Mark Wilson April 29th, 2012
We’re looking at two fossils above. One is the bryozoan Peronopora, the major skeletal structure. The second is the odd series of scalloped holes in its surface. These are a trace fossil called Catellocaula vallata Palmer and Wilson 1988. They at first appear to be borings cut into the bryozoan colony. Instead they are holes formed by the intergrowth of a soft-bodied parasite with the living bryozoan colony. This type of trace fossil is called a bioclaustration. We gave it the Latin name for “little chain of walled pits”.
My good friend Tim Palmer and I found this specimen and many others in 1987 as we explored the Upper Ordovician Kope Formation in the Cincinnati region. We were collecting bioeroded substrates like hardgrounds and shells, and these features were clearly different from the usual borings. They do not actually cut the bryozoan skeleton, for one thing. For another it is apparent that the bryozoan growth was deflected around whatever sat in those spaces. Tim and I called this kind of interaction “bioclaustration”, meaning “biologically walled -up”.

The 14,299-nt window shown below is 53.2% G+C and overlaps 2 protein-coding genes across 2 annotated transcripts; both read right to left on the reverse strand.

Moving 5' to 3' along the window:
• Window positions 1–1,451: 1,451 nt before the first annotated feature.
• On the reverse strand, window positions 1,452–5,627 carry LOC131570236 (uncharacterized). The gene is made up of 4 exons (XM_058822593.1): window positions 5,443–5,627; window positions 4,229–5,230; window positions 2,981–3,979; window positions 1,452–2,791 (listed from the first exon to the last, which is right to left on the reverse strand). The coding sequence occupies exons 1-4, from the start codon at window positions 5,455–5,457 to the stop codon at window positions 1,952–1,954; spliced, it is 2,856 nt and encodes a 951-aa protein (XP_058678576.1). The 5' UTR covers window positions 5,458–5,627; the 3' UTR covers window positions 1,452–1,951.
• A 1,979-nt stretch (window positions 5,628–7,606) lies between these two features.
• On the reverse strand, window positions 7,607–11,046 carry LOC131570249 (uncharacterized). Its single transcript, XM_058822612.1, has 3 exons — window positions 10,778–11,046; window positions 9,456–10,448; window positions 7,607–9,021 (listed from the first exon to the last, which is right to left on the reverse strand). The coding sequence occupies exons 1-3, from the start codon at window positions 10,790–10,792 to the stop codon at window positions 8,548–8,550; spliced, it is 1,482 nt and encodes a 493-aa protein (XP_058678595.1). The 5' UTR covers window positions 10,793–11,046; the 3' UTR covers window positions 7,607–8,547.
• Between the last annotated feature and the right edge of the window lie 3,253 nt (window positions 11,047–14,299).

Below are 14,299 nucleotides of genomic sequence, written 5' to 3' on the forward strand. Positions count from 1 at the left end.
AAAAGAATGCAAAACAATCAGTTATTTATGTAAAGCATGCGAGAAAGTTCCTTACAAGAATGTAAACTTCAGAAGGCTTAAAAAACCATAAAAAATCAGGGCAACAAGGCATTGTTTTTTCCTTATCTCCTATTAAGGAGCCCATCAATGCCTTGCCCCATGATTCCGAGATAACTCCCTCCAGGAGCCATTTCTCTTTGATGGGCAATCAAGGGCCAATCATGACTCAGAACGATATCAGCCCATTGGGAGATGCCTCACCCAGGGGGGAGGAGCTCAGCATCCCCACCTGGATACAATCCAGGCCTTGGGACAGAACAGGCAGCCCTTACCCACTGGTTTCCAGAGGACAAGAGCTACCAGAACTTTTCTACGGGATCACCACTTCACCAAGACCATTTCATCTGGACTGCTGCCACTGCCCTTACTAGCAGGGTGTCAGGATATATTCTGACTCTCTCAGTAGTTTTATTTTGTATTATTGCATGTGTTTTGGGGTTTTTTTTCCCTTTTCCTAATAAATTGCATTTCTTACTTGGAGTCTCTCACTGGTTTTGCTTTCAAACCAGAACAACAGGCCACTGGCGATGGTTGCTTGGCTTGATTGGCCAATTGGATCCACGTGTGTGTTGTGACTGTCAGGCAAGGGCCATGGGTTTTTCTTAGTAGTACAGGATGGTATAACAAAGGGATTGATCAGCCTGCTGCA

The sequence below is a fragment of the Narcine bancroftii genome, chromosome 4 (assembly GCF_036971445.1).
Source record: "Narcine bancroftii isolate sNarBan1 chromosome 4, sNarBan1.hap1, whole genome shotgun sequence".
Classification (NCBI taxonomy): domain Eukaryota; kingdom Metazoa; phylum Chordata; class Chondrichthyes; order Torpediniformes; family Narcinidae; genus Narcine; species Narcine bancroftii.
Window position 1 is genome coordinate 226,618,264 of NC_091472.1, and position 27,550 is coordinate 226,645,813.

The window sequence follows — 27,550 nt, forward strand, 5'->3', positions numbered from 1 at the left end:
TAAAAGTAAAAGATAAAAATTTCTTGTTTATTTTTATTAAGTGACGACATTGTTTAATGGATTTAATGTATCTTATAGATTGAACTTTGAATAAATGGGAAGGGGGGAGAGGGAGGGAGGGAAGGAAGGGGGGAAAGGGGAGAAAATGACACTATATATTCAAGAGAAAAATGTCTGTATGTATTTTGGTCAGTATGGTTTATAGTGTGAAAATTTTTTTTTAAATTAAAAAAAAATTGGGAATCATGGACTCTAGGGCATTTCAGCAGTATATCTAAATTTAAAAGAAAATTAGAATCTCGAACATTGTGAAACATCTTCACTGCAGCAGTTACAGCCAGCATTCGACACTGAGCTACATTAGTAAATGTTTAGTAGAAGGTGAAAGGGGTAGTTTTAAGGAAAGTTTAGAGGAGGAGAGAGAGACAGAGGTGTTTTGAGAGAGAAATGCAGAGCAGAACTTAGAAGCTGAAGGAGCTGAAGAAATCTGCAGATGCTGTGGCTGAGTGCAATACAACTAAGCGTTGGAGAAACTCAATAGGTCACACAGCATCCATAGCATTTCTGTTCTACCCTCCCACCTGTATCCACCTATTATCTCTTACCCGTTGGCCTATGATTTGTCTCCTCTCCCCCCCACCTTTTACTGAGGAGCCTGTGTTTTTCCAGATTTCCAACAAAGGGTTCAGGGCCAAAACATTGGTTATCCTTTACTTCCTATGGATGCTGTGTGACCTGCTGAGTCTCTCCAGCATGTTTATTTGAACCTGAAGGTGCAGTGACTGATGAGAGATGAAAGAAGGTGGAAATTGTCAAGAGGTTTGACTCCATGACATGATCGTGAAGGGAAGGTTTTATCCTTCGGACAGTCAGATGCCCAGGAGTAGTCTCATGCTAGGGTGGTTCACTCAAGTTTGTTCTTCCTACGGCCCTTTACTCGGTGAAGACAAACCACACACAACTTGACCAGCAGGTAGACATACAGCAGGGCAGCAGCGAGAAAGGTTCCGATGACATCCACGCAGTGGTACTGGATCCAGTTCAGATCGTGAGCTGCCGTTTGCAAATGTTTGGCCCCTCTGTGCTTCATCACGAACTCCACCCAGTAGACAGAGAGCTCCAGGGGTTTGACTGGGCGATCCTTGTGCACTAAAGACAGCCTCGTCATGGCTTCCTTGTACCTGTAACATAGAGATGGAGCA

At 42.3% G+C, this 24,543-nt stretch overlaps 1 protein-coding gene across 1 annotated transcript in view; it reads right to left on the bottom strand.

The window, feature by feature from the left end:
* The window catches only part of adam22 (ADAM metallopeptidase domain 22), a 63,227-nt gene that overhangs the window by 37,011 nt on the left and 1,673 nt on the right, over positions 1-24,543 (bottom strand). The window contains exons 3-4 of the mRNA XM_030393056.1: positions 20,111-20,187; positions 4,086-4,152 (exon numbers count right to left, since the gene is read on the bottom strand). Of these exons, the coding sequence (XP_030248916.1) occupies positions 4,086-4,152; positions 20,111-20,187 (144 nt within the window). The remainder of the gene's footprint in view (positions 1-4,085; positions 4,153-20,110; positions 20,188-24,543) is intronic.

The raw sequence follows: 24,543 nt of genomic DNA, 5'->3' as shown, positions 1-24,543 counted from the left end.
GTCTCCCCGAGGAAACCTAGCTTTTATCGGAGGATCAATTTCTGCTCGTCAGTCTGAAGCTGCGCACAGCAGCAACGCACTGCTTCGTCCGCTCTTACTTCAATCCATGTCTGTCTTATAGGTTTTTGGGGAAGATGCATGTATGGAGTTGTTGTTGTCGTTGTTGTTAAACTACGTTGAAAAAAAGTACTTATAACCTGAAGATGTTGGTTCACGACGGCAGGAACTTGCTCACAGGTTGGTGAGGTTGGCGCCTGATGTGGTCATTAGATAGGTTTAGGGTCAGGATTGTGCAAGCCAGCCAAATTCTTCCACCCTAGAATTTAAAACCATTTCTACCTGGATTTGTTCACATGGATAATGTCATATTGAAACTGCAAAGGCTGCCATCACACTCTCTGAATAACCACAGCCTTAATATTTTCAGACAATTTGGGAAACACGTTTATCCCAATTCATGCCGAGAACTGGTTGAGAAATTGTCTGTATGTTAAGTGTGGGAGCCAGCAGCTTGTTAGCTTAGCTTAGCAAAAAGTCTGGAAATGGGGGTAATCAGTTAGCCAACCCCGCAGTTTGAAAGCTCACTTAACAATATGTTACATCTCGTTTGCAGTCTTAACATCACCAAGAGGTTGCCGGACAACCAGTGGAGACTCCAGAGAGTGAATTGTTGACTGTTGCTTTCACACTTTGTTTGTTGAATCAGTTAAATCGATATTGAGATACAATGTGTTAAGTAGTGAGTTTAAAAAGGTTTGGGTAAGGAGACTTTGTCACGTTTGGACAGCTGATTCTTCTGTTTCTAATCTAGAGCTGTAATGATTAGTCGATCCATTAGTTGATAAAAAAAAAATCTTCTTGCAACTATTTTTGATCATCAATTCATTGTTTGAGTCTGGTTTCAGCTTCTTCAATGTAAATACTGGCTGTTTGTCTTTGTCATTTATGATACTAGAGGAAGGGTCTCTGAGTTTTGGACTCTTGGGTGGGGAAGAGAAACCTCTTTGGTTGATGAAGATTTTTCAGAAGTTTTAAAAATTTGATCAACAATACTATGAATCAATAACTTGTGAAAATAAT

Catellocaula vallata on the Upper Ordovician bryozoan Amplexopora. Note that the scalloped holes have more lobes than those seen in the lead image. This may mean it was a different species of infesting soft-bodied organism.
The infesting parasite on the bryozoan colony was itself colonial, consisting of small clusters connected by extended stolons. The bryozoan grew around the parasite, roofing over the stolons and making walls on the margins of the clusters. We think the parasite was a soft-bodied ascidian tunicate like the modern Botryllus. If true, it is the earliest fossil tunicate known.
This closer view of C. vallata shows the scalloped margins of the pits and the horizontal connections between them.
Another specimen of C. vallata. This view shows the flat floors of the bioclaustration features.
Acetate peels cut longitudinally through the bryozoan and bioclaustrations. On the left you can see that the bryozoan zooecia (long tubes) were deflected sideways as they grew. On the right is a tunnel connecting two pits, with bryozoan zooids forming the roof. (From Palmer and Wilson, 1988.)
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Palmer, T.J. and Wilson, M.A. 1988. Parasitism of Ordovician bryozoans and the origin of pseudoborings. Palaeontology 31: 939-949.
Tapanila, L. 2006. Macroborings and bioclaustrations in a Late Devonian reef above the Alamo Impact Breccia, Nevada, USA. Ichnos 13: 129-134.
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